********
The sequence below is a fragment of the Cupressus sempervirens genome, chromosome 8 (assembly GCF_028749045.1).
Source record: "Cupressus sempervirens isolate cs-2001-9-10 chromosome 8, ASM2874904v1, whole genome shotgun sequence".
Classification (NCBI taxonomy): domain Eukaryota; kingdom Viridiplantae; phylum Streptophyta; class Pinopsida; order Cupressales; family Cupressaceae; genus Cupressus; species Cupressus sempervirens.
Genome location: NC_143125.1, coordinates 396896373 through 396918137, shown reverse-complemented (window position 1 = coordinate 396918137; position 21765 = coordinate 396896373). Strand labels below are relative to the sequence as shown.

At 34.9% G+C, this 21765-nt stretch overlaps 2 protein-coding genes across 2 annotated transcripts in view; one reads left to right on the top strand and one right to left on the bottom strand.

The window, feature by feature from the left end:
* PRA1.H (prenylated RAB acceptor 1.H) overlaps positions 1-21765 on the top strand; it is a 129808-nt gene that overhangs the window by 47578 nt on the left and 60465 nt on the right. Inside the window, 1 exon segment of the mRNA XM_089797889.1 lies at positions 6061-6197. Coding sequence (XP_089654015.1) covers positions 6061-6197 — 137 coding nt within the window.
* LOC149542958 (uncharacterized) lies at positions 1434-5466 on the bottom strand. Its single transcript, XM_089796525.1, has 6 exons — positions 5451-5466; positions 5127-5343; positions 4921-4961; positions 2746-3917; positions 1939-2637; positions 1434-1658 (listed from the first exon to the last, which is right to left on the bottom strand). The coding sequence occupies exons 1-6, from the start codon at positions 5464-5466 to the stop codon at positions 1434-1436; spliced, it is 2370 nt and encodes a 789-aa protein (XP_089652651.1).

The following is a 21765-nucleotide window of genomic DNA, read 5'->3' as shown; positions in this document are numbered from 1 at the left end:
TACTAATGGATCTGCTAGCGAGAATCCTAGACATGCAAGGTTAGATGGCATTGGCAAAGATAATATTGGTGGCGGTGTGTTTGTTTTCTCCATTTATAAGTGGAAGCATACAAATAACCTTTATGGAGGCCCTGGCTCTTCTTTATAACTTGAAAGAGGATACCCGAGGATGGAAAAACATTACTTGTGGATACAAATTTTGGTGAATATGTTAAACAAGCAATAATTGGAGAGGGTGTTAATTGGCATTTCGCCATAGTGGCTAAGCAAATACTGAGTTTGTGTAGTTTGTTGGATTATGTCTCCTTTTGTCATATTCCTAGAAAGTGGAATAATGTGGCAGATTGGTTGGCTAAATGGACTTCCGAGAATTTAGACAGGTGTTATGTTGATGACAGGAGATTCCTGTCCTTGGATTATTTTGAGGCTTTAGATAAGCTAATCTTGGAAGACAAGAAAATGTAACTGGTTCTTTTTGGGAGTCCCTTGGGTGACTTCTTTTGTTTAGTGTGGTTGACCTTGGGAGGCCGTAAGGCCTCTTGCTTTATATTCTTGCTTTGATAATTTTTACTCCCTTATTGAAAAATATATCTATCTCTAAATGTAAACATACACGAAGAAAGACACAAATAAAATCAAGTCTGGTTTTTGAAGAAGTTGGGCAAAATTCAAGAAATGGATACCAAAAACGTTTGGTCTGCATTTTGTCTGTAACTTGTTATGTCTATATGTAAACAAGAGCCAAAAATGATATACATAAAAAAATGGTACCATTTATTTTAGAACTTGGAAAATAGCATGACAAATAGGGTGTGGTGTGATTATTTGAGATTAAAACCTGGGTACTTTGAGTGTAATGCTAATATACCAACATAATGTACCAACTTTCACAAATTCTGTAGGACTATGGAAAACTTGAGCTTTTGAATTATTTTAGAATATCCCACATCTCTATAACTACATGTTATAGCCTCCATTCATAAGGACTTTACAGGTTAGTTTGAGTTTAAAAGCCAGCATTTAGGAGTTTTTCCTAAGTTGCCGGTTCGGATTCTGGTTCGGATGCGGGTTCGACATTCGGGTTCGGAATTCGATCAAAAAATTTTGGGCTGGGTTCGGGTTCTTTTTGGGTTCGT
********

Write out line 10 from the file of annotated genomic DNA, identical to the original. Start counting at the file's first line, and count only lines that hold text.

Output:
TACTAATGGATCTGCTAGCGAGAATCCTAGACATGCAAGGTTAGATGGCATTGGCAAAGATAATATTGGTGGCGGTGTGTTTGTTTTCTCCATTTATAAGTGGAAGCATACAAATAACCTTTATGGAGGCCCTGGCTCTTCTTTATAACTTGAAAGAGGATACCCGAGGATGGAAAAACATTACTTGTGGATACAAATTTTGGTGAATATGTTAAACAAGCAATAATTGGAGAGGGTGTTAATTGGCATTTCGCCATAGTGGCTAAGCAAATACTGAGTTTGTGTAGTTTGTTGGATTATGTCTCCTTTTGTCATATTCCTAGAAAGTGGAATAATGTGGCAGATTGGTTGGCTAAATGGACTTCCGAGAATTTAGACAGGTGTTATGTTGATGACAGGAGATTCCTGTCCTTGGATTATTTTGAGGCTTTAGATAAGCTAATCTTGGAAGACAAGAAAATGTAACTGGTTCTTTTTGGGAGTCCCTTGGGTGACTTCTTTTGTTTAGTGTGGTTGACCTTGGGAGGCCGTAAGGCCTCTTGCTTTATATTCTTGCTTTGATAATTTTTACTCCCTTATTGAAAAATATATCTATCTCTAAATGTAAACATACACGAAGAAAGACACAAATAAAATCAAGTCTGGTTTTTGAAGAAGTTGGGCAAAATTCAAGAAATGGATACCAAAAACGTTTGGTCTGCATTTTGTCTGTAACTTGTTATGTCTATATGTAAACAAGAGCCAAAAATGATATACATAAAAAAATGGTACCATTTATTTTAGAACTTGGAAAATAGCATGACAAATAGGGTGTGGTGTGATTATTTGAGATTAAAACCTGGGTACTTTGAGTGTAATGCTAATATACCAACATAATGTACCAACTTTCACAAATTCTGTAGGACTATGGAAAACTTGAGCTTTTGAATTATTTTAGAATATCCCACATCTCTATAACTACATGTTATAGCCTCCATTCATAAGGACTTTACAGGTTAGTTTGAGTTTAAAAGCCAGCATTTAGGAGTTTTTCCTAAGTTGCCGGTTCGGATTCTGGTTCGGATGCGGGTTCGACATTCGGGTTCGGAATTCGATCAAAAAATTTTGGGCTGGGTTCGGGTTCTTTTTGGGTTCGT